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  1. #1
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    Mercury #6 Drive Chronology

    Just wondering what the chronology is on the #6 drives. When did they come out, when did they go to dry sump, when did the swept skeg come out, etc.?

    Michael

  2. #2
    Registered Biggus's Avatar
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    I'm no expert on the Speedy 6 but here we go.

    The speedmaster VI was originally designed by Fred Kiekhaefer back in the mid 80's when he was head of Kiekhaefer Aeromarine. It was released in 1988 as the Kiekhaefer K drive and only available to qualified race teams. Needless to say, it was a tremendous sucess. Mercury soon after bought out Kiekhaefer Aeromarine pretty much to gain the drive and re-named it the Speedmaster VI. Not sure when they were dry-sumped or the swept back skeg.
    Last edited by Biggus; 09-27-2007 at 05:39 AM.

  3. #3
    Registered racesdad's Avatar
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    first dry sump #6 was done by pat wiessman (shifter) in 95, i think. it was a modified wet sump drive. We had them on our first 36 skater, ct peppers, 1996 world chamopionship, !st place. we continued to use them until swapping to imco extremes in 2000.

  4. #4
    Registered CAPTAIN CHUCK's Avatar
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    What exactly is a "wet sump" and a "dry sump" for us guys that can't afford $20k - $40k drives????

  5. #5
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    Quote Originally Posted by marylandmark View Post
    "dry-sump" lubrication system features a precision-oiling pump that sprays a metered portion of oil to lubricate vital internal components. The system, mounted in the gear housing, uses one-fifth the quantity of gear oil used in previous 'wet-sump' models. Less oil in the sump reduces friction, adding 50 to 80 propshaft horsepower for improved overall boat performance.
    Similar in the Dry sump pan set up for High performance BBC I am guessing. I am learning of these and am soon to install a set on my next set of engines. Supposed to be a 30 hp gain at the crank.

  6. #6
    Platinum Member Platinum Member cougarman's Avatar
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    Nice thread, be nice for Shifter to chime in.

    Cougarman
    "If some is good, more is better.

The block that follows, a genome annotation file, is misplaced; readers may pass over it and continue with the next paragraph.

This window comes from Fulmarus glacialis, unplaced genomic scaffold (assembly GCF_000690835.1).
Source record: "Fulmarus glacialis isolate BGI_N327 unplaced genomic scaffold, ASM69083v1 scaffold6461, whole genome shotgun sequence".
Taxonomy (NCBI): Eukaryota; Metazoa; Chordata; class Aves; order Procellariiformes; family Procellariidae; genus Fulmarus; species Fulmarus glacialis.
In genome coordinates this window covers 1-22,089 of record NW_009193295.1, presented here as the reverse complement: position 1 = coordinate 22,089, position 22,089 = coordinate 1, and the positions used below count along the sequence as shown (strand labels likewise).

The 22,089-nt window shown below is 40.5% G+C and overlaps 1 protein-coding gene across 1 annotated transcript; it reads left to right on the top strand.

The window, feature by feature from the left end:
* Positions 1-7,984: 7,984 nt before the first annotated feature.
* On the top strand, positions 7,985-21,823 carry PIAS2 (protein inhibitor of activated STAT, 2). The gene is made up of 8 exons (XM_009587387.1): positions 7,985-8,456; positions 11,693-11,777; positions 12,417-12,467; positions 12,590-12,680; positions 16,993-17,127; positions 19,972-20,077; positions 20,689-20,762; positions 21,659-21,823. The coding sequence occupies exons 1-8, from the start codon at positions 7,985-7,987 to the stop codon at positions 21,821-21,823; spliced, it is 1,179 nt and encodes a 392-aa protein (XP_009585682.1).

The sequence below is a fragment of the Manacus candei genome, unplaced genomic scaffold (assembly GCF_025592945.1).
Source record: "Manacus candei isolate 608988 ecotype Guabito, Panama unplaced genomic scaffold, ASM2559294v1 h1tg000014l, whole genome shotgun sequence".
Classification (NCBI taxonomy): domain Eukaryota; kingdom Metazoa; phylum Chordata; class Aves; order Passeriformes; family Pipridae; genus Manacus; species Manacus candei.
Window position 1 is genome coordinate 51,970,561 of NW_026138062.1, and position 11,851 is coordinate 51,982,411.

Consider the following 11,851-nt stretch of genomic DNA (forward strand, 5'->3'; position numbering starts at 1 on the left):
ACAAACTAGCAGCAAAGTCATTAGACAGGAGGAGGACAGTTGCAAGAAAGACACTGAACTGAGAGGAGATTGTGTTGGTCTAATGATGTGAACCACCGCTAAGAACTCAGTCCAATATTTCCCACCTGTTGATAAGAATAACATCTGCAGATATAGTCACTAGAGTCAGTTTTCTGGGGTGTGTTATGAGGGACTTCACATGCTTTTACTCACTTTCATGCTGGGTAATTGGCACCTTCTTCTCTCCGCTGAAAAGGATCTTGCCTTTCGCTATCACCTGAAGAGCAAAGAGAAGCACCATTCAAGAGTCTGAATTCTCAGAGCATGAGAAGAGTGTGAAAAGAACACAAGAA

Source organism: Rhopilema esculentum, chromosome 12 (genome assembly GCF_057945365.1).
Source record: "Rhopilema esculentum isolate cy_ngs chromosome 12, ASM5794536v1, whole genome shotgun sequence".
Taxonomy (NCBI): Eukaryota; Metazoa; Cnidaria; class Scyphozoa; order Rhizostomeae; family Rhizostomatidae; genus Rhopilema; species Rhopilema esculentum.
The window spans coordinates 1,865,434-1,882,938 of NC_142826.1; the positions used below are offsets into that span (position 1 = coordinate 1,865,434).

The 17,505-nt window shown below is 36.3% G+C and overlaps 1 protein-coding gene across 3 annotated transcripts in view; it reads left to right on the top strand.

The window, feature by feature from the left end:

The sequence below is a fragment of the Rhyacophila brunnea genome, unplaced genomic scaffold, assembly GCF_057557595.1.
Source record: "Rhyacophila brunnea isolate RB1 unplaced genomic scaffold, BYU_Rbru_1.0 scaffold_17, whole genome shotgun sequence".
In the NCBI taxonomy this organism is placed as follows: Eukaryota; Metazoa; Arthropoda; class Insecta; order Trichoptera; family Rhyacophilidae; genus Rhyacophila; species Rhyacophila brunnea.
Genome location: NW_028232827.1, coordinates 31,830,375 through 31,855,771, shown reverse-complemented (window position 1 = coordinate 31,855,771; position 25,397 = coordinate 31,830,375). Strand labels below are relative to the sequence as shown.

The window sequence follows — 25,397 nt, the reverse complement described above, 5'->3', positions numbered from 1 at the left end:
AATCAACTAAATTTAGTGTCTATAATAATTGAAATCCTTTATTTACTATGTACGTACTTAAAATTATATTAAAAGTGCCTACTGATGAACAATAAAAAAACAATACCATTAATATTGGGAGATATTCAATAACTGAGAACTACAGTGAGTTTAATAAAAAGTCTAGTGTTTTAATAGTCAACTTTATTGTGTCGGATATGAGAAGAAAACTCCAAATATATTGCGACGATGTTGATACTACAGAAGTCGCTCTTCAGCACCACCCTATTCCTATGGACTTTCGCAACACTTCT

And to much is just enough."
    ----Carroll Shelby

  7. #7
    Registered The Menace's Avatar
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    Quote Originally Posted by jeff1000man View Post
    Similar in the Dry sump pan set up for High performance BBC I am guessing. I am learning of these and am soon to install a set on my next set of engines. Supposed to be a 30 hp gain at the crank.
    A wet sump engine stores the oil in the pan. The oil pump itself is ran from the distruibutor shaft. Bouncing in a rough sea can intermittently starve the power plant from oil.

    A dry sump engine has an external mutilstage pump that is driven from the crank. The oil is stored in a separate external tank which may hold up to 4+ gallons of the precious fluid. The oil is scavaged from the oil pan back into the tank then pumped from the tank and pressurized through the system assuring a constant smooth flow of oil. The external tank also allows some moderate cooling of the oil.

    Advantage: Less chance to starve the vital components of the engine from oil.

    Disadvantage is throwing a blower belt and it also taking out your dry sump belt.
    Last edited by The Menace; 06-26-2007 at 03:31 PM.

  8. #8
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    Quote Originally Posted by The Menace View Post
    A wet sump engine stores the oil in the pan. The oil pump itself is ran from the distruibutor shaft. Bouncing in a rough sea can intermittently starve the power plant from oil.

    A dry sump engine has an external mutilstage pump that is driven from the crank. The oil is stored in a separate external tank which may hold up to 4+ gallons of the precious fluid. The oil is scavaged from the oil pan back into the tank then pumped from the tank and pressurized through the system assuring a constant smooth flow of oil. The external tank also allows some moderate cooling of the oil.

    Advantage: Less chance to starve the vital components of the engine from oil.

    Disadvantage is throwing a blower belt and it also taking out your dry sump belt.

    Good info.

  9. #9
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    We had a set of K-drives in 88 on a 32 Skater....

  10. #10
    Diamond Member #001 Charter Member C_Spray's Avatar
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    1. Mercury copied the #6 by buying it in 1988.
    2. Mercury copied the dry-sump concept from Weismann in 1997.
    3. Mercury copied the swept-back skeg from Herring in 2000.
    4. Mercury's now looking for something else to copy.
    Retired! Boating full-time now.


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